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Guest column: Taming Information Overload By Opting Out

By on May 24, 2011No Comment

In the last 25 years, thanks to technological developments and the introduction of the 24-hour news cycle, the level of news that we are exposed to has risen dramatically.

Where exactly is the "opt out" button?

Today we have a plethora of options for keeping up with current events, with even old standards such as television, radio, and newspapers updated for the digital age and turned into nearly always accessible Internet offerings. Add to this mix 24-hour cable news, citizen blogger/journalists, Twitter, news aggregation Web sites, etc., and the sheer quantity of available news for consumption quickly becomes overwhelming. All of this information adds to the tidal wave of Information Overload, which lowers comprehension levels and impacts our ability to be productive.

The prevailing theory, as told to us by news organizations among others, is that the more we know, the better informed we are, and the better our decision making will be.

Rolf Dobelli, a Swiss novelist, has a dramatically different view on this. He believes that news is extremely damaging to us on multiple levels, ranging from our ability to understand complex arguments all the way through to our health. In a white paper entitled Avoid News: Towards a Healthy News Diet, Dobelli lays out his case for giving up on the news completely as a way to tame Information Overload. His method may seem extreme to some, but his argument is persuasive, if maybe a bit naïve.

The premise of his argument is that news systematically misleads us, limits true understanding, is largely irrelevant, increases cognitive errors, is manipulative, and is often simply incorrect. The reasons for this all stem from the very nature of news as ephemeral and inherently flawed as a reliable information source. The business model of news favors the new over the relevant because that is what sells papers and attracts listeners and viewers, not because it is the best way to deliver detailed analysis and deep, thought out arguments.

Dobelli also points out that news is costly, both in terms of time spent consuming and in the recovery time it takes to refocus after being exposed to news. Further, it is likely that an individual will devote at lease some time, at a later date, thinking about some news item that is in all likelihood extremely irrelevant, breaking concentration once again.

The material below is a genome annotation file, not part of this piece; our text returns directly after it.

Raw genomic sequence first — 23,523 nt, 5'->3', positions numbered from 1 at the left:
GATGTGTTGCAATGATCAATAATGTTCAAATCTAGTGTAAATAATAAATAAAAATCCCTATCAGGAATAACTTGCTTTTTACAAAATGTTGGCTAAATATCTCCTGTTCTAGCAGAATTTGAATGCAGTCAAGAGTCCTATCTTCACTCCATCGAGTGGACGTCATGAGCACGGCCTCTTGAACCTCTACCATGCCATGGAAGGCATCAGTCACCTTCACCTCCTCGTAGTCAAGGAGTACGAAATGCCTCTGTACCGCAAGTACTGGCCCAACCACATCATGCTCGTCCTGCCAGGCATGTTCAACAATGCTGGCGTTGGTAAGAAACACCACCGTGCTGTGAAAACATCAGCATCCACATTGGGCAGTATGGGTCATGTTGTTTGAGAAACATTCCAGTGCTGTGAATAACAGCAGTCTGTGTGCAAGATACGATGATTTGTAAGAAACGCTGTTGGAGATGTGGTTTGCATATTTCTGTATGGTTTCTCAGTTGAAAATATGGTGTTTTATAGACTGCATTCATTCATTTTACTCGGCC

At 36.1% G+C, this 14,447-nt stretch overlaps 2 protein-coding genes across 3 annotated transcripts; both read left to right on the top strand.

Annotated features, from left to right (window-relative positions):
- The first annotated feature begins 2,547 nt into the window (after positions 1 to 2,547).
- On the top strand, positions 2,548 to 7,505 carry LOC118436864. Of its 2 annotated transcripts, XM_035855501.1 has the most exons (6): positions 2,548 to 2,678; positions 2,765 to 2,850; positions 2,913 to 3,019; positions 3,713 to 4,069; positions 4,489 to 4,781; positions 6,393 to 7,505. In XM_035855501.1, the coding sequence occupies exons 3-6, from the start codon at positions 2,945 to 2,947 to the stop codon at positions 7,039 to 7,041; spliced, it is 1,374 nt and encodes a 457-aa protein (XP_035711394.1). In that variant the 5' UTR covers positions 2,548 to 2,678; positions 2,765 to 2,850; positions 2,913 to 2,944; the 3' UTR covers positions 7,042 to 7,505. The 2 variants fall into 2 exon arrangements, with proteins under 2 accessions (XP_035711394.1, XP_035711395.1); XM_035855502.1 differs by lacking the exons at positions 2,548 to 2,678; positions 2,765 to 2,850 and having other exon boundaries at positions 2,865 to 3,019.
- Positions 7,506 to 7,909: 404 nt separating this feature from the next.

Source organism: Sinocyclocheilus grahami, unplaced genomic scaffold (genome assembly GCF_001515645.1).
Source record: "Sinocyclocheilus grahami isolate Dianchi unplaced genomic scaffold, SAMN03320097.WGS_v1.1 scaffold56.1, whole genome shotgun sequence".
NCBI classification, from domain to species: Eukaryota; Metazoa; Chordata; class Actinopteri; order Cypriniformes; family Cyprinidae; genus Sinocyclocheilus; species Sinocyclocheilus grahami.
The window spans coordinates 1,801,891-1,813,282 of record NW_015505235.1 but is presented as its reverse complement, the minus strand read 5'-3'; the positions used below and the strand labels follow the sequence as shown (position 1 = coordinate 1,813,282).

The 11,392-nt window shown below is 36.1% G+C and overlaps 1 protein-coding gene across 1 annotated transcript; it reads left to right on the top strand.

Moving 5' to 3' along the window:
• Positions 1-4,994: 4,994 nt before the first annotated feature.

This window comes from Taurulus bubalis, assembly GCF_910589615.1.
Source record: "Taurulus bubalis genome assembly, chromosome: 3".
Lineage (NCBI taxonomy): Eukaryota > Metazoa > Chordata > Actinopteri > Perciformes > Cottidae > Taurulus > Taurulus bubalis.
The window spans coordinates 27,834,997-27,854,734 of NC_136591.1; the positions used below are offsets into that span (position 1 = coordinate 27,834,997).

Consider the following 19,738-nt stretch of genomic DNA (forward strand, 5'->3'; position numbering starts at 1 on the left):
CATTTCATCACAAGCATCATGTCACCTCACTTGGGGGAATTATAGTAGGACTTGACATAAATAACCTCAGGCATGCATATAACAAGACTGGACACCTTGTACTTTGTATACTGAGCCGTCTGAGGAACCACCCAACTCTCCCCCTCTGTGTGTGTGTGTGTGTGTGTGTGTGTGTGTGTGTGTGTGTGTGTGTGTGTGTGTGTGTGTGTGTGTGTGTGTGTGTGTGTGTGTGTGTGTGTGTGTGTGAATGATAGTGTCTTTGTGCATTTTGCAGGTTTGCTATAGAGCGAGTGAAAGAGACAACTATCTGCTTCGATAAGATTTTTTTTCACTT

Much in the same way that we now know that multitasking is damaging, Dobelli notes that “[T]he more news we consume, the more we exercise the neural circuits devoted to skimming and multitasking while ignoring those used for reading deeply and thinking with profound focus.”

Dobelli builds a strong argument for giving up on news completely. He advocates relying on truly important news being filtered through friends and family whose judgment you trust and who know your interests. The other way that he recommends getting information is reading in-depth articles in respected journals, and reading books. By doing this, it is possible to avoid the many errors that are inadvertently inserted in a news story as it is breaking, and give the author or investigate journalist time to do proper research and place the news into context, where it is infinitely more valuable to building a real understanding of events.

As convincing as as Dobelli’s argument may be, the question remains: how realistic is it to follow this cold turkey approach? In many industries one is expected to be on top of the news and act accordingly, despite the obvious downside to acting without proper reflection and in-depth research. So, an open question to readers, would you be able to cut out the news and do your job? Or is it an unrealistic goal, despite the benefits such an information diet might bring you?

Cody Burke is a senior analyst at Basex.

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